4 Reasons You Should Have a Prenuptial Agreement

4 Reasons You Should Have a Prenuptial Agreement

4 Reasons You Should Have a Prenuptial Agreement

Some couples resist discussing a prenuptial agreement because they think having one means they don’t trust each other. But the reverse is true: a prenuptial agreement demonstrates that you are committed to honoring each other’s past, future, and autonomy. Before we get into four reasons you should have a prenuptial agreement, here’s a quick review of what a prenuptial agreement is, what it can do, and what it can’t do.

A Binding Contract

A prenuptial agreement is an enforceable contract between partners who intend to marry. It governs things like how you will maintain your finances, personal property, and heirlooms, as well as your responsibility for debt and the financial rights of children from previous marriages.

Prenuptial agreements are intended to define how property, debt, and possessions will be divided in the event of a divorce. They can’t regulate a person’s behavior during the marriage or define child custody or spousal support arrangements—that’s for the court to approve during divorce proceedings.

However, there are several things, primarily relating to finances and personal property, you can resolve in a prenuptial agreement, avoiding a costly court battle should your relationship end.

So, why prepare a prenuptial agreement?

You Own A Business

When you’ve worked hard to found and grow a business, you don’t want to see it broken up or sold off as part of a divorce settlement. Even if you and your partner started the business together, a prenuptial agreement is useful to define what happens to the business and both your roles in it should you break up.

You’ve Been Married Before

If you’re getting remarried, many of your obligations from your prior divorce come with you into the new marriage. A prenuptial agreement protects you and your spouse from disputes about what you owe children from a previous marriage or an ex-spouse and protects children’s financial interests. If you should divorce, a professionally written prenuptial agreement will prevent your spouse from claiming assets that should go to support your children from a prior marriage.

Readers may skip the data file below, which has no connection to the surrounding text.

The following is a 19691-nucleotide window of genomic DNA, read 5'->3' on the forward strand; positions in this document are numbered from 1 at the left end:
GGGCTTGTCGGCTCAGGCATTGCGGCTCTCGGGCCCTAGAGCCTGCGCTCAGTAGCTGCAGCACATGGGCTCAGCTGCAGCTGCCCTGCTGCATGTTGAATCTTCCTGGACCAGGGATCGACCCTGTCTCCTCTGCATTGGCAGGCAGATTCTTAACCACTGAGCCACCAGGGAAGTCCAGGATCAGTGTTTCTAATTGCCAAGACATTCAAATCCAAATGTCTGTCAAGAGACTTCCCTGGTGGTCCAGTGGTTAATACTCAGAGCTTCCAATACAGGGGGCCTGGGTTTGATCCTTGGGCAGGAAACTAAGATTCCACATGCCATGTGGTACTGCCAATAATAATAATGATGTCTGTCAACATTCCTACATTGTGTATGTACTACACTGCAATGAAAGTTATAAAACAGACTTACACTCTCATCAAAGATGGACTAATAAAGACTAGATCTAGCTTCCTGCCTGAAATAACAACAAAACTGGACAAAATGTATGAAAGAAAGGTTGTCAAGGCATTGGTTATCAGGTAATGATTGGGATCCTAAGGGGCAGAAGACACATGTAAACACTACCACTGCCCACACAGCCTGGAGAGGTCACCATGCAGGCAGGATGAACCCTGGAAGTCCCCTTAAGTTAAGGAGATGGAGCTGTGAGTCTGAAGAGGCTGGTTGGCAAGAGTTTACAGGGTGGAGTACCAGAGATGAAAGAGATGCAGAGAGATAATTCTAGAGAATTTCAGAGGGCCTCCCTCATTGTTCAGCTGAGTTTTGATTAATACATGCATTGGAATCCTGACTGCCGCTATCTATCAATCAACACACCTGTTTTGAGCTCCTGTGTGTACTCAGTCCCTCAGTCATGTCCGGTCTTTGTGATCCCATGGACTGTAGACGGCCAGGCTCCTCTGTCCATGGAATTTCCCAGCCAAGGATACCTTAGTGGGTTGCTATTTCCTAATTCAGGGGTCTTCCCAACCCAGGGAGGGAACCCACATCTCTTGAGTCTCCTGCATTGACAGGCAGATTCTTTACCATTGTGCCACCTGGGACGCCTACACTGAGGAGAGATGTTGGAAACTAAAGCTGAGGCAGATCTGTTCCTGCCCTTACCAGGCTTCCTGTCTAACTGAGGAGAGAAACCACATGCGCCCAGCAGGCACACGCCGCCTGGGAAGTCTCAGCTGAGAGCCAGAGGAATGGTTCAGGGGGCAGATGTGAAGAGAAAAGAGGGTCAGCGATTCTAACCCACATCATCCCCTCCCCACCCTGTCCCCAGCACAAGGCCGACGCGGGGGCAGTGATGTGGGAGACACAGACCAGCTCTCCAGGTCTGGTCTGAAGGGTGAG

Defining Separate Property

Many states regard property, including money, you obtained during a marriage as “community property” and will divide it between spouses upon divorce. Inheritances are usually exempt from division, but if you don’t want Grandma’s rocker or Uncle Bill’s prize tooled leather saddle to end up in your ex’s garage, you can specify which property is exclusively yours in a prenuptial agreement.

A prenuptial agreement also lets you spell out exactly how much of your money, from which sources, belongs exclusively to you and will continue to belong to you if you divorce.

Protects You From Your Spouse’s Debts

An all too common horror story in divorce is discovering that your spouse has run up huge debts on a joint credit account. You’ll be equally responsible for those debts unless you define in a prenuptial agreement that your debts will be separate, and you keep them that way during your marriage.

Perhaps the best reason to have a prenuptial agreement is that it gives you peace of mind that your assets are protected and that you and your putative spouse agree on how you’ll manage your finances and property should you ever split.

If you’re preparing to marry, it’s a good idea to consult with a family law attorney about a prenuptial agreement. At LaCoste Family Law, we help people in the tri-city area of Washington state with prenuptial agreements. We also handle divorce issues when you may need an experienced spousal support attorney or child custody specialist.